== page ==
The quirky but lovely temple and ex-convent of Santo Domingo is in Uayma, a small town of 3800 inhabitants about 15 km. northwest of Valladolid. The church was built by the Franciscans in 1646 out of stones from nearby Maya ruins, including Chichén Itzá. As with the great majority of the colonial era churches, it has a large atrium and patio, because the evangelist work of the friars required large gathering places. During the Caste War (1847-1901), the rebel Maya, in their revolt against Spanish rule, captured Uayma and burned the church.

Uayma’s annual festival honoring Santo Domingo takes place from July 28 to August 6, with vaquerías, popular dances, bullfights, guild processions, flower bouquets, and the traditional pig head.

A little background: The Caste War is one of Mexico’s longest-lasting and bloodiest rebellions. Not surprisingly, when the Spaniards settled here and began to practice cruel and unjust working conditions on the Maya, as well as removing the access to public lands which the Maya had used for farming, the Maya rebelled.

The situation was made worse as the success of the henequén industry grew; and the hacienda owners continued to practice the feudal system which kept the Maya workers in servitude to their masters.

After the Maya burned the church of Uayma, it remained a roofless ruin until 2003, when the repair and restoration of the church began. Restoration was completed due to the efforts of Elba Villareal de García Ponce of the private program called Adopte una Obra de Arte (Adopt a Work of Art), along with Fernando Garces Fierros, of the government’s National Institute of Anthropology and History (INAH).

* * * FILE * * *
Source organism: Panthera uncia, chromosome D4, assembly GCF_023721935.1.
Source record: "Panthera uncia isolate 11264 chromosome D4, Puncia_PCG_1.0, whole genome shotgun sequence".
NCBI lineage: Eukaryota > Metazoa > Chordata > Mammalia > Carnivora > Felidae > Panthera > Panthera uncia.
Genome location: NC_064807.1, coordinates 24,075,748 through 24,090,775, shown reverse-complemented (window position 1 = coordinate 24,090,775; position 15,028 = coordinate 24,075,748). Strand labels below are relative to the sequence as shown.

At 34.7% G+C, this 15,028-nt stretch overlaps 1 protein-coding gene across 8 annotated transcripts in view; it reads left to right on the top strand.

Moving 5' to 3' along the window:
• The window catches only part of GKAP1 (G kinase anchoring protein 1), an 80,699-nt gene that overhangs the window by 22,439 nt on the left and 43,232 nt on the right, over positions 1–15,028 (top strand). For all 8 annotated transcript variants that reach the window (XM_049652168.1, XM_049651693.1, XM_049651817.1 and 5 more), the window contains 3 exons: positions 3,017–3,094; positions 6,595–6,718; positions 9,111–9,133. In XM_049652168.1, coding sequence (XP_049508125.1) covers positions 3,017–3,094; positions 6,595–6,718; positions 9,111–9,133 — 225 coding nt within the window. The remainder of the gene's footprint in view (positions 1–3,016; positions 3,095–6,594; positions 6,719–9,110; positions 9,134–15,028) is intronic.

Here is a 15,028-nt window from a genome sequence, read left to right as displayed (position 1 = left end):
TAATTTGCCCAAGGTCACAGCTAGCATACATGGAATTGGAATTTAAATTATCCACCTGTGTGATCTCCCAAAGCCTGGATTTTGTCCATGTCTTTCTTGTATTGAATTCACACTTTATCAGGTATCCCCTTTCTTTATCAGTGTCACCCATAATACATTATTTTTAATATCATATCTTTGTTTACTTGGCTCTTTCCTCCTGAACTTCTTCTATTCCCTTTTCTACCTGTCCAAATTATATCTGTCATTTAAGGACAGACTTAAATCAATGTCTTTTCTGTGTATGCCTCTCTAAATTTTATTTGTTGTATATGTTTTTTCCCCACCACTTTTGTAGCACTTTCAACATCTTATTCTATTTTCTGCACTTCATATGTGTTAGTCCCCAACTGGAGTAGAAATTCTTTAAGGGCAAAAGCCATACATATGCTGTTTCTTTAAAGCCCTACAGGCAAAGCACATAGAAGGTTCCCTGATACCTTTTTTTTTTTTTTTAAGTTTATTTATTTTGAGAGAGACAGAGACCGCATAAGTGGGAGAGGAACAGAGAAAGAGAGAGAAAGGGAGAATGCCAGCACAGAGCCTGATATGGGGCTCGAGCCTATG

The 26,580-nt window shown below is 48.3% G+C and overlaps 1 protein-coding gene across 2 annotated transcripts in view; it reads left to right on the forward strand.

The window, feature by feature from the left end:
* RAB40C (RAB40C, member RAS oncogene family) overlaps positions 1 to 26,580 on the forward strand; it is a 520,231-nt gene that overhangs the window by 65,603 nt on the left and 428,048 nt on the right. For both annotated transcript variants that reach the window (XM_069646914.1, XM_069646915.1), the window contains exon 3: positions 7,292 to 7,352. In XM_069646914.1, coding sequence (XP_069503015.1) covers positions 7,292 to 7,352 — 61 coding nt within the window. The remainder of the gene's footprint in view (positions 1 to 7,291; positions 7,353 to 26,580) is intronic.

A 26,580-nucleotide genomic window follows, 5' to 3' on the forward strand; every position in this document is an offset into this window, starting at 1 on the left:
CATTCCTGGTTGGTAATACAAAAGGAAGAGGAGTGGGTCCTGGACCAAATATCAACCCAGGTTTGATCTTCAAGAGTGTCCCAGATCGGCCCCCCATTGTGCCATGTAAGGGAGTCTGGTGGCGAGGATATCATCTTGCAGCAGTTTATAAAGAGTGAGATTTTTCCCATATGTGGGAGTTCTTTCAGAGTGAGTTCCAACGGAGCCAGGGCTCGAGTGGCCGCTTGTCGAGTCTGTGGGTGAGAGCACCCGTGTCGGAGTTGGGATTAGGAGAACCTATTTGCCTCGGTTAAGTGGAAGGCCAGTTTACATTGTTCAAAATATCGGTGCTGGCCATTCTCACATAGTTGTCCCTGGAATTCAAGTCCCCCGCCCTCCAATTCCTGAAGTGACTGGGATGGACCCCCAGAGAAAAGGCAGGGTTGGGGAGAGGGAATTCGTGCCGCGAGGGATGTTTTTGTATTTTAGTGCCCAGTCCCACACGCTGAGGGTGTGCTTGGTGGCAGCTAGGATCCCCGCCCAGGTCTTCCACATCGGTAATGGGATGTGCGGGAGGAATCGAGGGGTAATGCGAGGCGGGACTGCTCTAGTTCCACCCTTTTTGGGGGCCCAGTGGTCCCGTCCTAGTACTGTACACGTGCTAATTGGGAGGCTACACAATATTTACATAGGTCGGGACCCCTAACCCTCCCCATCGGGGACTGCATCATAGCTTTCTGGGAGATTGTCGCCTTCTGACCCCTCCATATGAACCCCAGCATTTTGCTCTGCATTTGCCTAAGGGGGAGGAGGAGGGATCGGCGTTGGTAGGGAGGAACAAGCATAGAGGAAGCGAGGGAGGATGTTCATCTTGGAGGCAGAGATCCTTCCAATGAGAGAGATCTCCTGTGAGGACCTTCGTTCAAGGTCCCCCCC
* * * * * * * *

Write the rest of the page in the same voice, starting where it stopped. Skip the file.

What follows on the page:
Almost unbelievably, as the restoration process got underway, the original colors and decorations of the stamped stucco, covering both interior and exterior walls, were revealed. The amazing starbursts and rosettes, in bold and uncommon colors, give a feeling of happiness and joy, in contrast to the building’s troubled past. The building was officially reopened in November of 2004.

The predominant red color of the buildings represents the martyrdom and sacrifice of Christ, while the green represents hope. The white stars and the roses are a reference to the worship of the Virgin Mary. There is also a headless eagle on the façade, which was a Franciscan symbol adopted during the construction, representing the Catholic union between the kingdoms of Spain and Portugal.

Currently there are various cultural programs which offer recitals and symphony concerts fairly regularly in the church’s atrium. Its unique colors and ornamental beauty define it as a magical place to carry out these programs in splendor, as well as weddings and other religious ceremonies.

The town of Uayma, which in Maya means “not here,” is 15 km. northwest of Valladolid.

If you are interested in visiting Uayma, also known for its pottery and hammocks, you could easily combine it with a trip to Valladolid, also home to some very important history. The above-mentioned Caste War began there in 1847, as well as the first signs of the Mexican Revolution of 1910. There are seven churches in Valladolid, along with the impressive San Bernadino Convent, the San Roque Museum and the Government Palace, with its huge murals depicting Mexican history. Take note of the detailed stonework on the facades of many of the colonial buildings. Valladolid’s proximity to the archaeological site of Ek Balam, as well as Cenotes X’kekén and Samulá, located in Dzitnup, make it a wonderful destination for a weekend away.

 

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